Large-scale whole-genome sequencing of three diverse Asian populations in Singapore
Chih Chuan Shih,
Wendy Wei Jia Soon,
Chiea Chuen Khor,
Sonia Maria Davila Dominguez,
Jia Nee Foo,
Tan Tock Seng Hospital Healthy Control Workgroup,
Roger S. Foo,
Carolyn S.P. Lam,
A. Mark Richards,
Tien Yin Wong,
on behalf of the SG10K Consortium
Posted 11 Aug 2018
bioRxiv DOI: 10.1101/390070 (published DOI: 10.1016/j.cell.2019.09.019)
Posted 11 Aug 2018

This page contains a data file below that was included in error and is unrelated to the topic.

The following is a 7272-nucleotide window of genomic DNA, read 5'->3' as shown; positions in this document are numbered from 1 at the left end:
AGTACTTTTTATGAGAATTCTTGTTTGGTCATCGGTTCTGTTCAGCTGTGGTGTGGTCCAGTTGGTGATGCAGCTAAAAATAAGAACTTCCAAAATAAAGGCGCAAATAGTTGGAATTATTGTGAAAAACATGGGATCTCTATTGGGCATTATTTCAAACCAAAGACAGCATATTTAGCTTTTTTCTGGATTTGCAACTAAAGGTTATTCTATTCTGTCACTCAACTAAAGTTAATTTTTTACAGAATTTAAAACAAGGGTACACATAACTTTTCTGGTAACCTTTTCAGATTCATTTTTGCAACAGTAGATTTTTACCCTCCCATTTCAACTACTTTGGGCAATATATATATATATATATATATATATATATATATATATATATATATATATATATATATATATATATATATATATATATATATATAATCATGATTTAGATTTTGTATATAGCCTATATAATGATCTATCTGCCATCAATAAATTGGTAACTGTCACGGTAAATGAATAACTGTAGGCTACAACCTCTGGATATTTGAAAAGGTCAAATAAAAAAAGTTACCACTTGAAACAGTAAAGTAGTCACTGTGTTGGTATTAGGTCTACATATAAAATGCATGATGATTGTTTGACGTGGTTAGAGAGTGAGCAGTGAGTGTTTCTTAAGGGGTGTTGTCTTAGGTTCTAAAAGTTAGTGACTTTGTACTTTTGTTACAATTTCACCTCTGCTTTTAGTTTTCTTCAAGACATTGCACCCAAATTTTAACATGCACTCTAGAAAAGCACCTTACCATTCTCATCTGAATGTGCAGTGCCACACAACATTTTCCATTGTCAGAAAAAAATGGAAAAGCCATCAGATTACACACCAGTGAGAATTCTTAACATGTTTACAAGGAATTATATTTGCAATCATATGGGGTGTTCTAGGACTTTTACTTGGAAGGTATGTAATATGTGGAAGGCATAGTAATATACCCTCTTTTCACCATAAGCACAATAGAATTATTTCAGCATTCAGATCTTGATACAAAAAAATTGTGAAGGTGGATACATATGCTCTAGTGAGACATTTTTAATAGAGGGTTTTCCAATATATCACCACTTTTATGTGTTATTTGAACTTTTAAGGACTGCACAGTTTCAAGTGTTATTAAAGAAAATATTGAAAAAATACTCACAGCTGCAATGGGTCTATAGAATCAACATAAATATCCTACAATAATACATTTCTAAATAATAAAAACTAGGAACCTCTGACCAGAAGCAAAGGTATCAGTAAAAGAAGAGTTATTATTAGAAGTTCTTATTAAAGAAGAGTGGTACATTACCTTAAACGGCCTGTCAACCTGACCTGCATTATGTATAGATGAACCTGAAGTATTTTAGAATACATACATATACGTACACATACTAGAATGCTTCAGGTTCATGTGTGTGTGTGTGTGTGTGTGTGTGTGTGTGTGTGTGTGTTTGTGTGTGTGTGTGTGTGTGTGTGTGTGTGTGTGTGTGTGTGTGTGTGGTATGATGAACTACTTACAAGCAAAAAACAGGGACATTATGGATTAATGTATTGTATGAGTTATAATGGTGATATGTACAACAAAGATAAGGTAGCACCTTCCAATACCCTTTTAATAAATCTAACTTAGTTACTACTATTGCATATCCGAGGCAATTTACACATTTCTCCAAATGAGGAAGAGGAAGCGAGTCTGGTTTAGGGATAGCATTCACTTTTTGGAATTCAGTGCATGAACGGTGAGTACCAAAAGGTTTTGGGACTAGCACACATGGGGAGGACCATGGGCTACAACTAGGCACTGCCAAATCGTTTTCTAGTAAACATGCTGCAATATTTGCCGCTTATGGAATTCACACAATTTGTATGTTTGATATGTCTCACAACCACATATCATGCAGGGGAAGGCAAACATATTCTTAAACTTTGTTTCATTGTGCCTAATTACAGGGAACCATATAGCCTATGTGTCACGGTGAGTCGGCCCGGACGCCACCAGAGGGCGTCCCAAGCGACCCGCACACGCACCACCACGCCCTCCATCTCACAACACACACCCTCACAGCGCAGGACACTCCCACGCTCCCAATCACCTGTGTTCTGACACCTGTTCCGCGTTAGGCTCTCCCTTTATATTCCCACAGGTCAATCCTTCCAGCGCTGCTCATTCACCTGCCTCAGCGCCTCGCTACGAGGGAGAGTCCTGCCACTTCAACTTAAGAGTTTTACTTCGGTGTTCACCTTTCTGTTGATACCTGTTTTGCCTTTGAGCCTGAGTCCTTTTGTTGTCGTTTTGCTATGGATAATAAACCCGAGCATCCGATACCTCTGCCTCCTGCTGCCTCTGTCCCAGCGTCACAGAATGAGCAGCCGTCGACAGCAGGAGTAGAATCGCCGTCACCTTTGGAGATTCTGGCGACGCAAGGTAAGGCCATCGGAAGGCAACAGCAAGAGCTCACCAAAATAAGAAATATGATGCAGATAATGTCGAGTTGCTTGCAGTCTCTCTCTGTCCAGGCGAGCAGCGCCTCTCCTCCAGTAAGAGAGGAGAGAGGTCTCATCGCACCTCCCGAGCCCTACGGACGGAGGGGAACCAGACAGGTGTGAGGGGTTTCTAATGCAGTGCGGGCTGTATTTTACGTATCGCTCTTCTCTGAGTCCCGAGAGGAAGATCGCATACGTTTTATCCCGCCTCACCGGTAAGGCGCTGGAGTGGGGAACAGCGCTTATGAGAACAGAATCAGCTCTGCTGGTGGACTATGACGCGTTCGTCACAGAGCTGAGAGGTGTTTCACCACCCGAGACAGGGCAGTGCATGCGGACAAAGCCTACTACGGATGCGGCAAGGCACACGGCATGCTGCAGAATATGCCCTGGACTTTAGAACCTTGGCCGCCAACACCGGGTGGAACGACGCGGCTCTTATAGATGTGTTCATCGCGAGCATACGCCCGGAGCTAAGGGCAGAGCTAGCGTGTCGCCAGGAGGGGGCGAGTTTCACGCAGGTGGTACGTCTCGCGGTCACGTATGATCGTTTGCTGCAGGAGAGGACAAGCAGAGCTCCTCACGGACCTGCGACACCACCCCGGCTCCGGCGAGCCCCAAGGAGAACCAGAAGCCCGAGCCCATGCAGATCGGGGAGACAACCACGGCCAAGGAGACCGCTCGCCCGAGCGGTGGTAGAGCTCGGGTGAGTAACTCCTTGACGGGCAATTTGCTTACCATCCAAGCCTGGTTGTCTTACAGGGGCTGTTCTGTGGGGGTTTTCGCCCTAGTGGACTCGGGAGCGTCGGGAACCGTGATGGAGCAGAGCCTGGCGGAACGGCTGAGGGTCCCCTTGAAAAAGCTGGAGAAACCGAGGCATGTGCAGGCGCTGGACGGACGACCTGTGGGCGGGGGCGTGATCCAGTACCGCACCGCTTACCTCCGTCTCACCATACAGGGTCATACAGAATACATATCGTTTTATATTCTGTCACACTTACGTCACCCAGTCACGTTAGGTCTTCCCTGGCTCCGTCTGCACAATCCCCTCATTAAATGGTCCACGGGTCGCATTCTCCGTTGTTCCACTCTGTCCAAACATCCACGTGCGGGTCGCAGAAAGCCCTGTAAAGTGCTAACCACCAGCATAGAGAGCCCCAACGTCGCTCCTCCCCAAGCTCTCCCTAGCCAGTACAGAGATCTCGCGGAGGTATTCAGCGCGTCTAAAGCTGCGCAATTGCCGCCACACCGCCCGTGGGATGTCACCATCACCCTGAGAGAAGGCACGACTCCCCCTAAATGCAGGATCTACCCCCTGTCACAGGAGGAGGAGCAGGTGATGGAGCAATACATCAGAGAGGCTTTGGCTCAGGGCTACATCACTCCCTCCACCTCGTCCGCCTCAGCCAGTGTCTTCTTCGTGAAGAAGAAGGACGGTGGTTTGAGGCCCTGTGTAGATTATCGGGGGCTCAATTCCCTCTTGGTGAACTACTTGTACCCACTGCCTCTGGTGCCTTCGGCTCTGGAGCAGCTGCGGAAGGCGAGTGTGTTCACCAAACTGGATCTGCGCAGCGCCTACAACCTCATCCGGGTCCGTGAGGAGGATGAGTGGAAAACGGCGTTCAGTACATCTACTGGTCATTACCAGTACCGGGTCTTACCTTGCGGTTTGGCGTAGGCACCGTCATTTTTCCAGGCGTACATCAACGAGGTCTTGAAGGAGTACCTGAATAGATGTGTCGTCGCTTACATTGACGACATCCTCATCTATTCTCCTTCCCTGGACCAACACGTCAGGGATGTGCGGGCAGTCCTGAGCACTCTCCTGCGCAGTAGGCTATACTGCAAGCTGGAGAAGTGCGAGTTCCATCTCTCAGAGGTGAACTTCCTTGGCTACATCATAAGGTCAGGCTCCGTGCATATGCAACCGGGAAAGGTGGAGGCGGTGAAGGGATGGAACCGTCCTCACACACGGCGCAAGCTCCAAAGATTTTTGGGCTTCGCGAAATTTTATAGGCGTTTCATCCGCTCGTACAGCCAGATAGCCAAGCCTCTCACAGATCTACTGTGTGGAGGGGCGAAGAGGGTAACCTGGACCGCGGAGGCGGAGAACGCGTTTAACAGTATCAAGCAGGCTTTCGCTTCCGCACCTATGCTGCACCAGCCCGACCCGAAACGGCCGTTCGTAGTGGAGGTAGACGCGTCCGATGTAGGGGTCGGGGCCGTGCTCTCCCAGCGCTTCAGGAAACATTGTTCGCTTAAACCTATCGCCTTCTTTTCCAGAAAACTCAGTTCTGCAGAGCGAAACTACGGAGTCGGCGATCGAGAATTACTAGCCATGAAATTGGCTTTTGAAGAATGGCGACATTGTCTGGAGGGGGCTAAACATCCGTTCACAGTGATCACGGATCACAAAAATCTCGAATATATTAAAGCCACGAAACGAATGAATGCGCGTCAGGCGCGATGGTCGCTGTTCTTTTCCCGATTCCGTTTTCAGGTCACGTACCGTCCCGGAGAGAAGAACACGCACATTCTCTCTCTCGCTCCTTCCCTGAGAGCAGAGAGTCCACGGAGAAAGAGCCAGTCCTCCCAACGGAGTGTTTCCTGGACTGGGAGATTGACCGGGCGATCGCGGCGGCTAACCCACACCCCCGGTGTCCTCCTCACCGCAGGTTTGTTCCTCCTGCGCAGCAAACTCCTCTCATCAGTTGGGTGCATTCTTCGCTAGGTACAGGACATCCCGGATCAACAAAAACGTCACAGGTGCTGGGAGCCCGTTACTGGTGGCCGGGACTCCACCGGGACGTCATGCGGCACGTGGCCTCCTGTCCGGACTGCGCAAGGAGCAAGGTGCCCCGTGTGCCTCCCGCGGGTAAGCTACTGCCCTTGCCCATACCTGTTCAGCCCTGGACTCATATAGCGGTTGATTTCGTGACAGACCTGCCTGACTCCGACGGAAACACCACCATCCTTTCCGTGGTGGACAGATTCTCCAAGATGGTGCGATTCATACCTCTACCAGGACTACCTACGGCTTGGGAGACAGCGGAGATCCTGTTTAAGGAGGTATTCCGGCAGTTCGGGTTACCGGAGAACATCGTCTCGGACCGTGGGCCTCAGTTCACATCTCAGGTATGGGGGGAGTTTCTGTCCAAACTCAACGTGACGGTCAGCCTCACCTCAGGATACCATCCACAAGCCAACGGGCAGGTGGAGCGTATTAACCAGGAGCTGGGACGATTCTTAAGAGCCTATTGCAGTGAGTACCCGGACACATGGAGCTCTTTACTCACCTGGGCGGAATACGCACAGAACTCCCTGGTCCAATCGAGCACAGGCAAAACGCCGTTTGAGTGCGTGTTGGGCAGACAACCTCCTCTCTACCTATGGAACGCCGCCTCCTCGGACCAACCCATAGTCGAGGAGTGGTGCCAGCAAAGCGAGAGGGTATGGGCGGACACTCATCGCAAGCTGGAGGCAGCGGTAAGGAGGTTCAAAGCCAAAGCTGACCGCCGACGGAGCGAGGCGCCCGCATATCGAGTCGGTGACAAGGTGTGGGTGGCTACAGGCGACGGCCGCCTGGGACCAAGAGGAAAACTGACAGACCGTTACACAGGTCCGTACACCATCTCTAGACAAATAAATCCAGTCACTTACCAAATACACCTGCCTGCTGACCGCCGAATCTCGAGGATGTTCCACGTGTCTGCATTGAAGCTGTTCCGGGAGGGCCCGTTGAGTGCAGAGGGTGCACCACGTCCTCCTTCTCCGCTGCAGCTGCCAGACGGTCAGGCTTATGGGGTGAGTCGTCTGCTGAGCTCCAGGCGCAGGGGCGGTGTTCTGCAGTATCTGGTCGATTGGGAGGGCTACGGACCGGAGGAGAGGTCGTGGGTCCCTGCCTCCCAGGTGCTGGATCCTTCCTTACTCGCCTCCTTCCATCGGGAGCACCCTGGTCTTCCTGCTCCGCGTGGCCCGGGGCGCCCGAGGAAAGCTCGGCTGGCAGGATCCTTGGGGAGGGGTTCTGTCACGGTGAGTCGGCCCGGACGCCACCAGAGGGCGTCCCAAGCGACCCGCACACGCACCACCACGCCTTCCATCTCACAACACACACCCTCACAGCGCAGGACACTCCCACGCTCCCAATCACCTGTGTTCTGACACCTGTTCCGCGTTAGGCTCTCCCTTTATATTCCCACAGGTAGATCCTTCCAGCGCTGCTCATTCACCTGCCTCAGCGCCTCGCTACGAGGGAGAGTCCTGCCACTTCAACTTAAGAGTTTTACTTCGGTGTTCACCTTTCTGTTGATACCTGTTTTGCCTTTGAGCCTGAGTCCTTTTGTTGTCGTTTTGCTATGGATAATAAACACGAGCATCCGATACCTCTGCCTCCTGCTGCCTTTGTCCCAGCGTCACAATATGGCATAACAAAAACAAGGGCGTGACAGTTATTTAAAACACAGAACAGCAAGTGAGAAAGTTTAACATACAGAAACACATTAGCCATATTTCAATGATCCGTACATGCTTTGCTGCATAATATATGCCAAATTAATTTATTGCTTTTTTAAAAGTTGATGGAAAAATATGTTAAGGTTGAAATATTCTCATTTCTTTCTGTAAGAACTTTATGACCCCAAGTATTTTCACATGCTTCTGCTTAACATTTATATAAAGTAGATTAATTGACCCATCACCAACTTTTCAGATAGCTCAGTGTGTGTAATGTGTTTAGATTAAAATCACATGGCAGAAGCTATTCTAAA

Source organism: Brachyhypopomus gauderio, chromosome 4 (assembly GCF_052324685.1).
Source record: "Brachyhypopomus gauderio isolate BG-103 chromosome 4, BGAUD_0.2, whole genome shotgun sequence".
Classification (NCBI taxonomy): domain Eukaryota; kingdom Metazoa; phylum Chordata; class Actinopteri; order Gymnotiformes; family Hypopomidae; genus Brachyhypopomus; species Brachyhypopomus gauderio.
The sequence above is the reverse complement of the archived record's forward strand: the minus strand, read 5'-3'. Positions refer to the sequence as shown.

Asian populations are currently underrepresented in human genetics research. Here we present whole-genome sequencing data of 4,810 Singaporeans from three diverse ethnic groups: 2,780 Chinese, 903 Malays, and 1,127 Indians. Despite a medium depth of 13.7X, we achieved essentially perfect (>99.8%) sensitivity and accuracy for detecting common variants and good sensitivity (>89%) for detecting extremely rare variants with <0.1% allele frequency. We found 89.2 million single-nucleotide polymorphisms (SNPs) and 9.1 million small insertions and deletions (INDELs), more than half of which have not been cataloged in dbSNP. In particular, we found 126 common deleterious mutations (MAF>0.01) that were absent in the existing public databases, highlighting the importance of local population reference for genetic diagnosis. We describe fine-scale genetic structure of Singapore populations and their relationship to worldwide populations from the 1000 Genomes Project. In addition to revealing noticeable amounts of admixture among three Singapore populations and a Malay-related novel ancestry component that has not been captured by the 1000 Genomes Project, our analysis also identified some fine-scale features of genetic structure consistent with two waves of prehistoric migration from south China to Southeast Asia. Finally, we demonstrate that our data can substantially improve genotype imputation not only for Singapore populations, but also for populations across Asia and Oceania. These results highlight the genetic diversity in Singapore and the potential impacts of our data as a resource to empower human genetics discovery in a broad geographic region.
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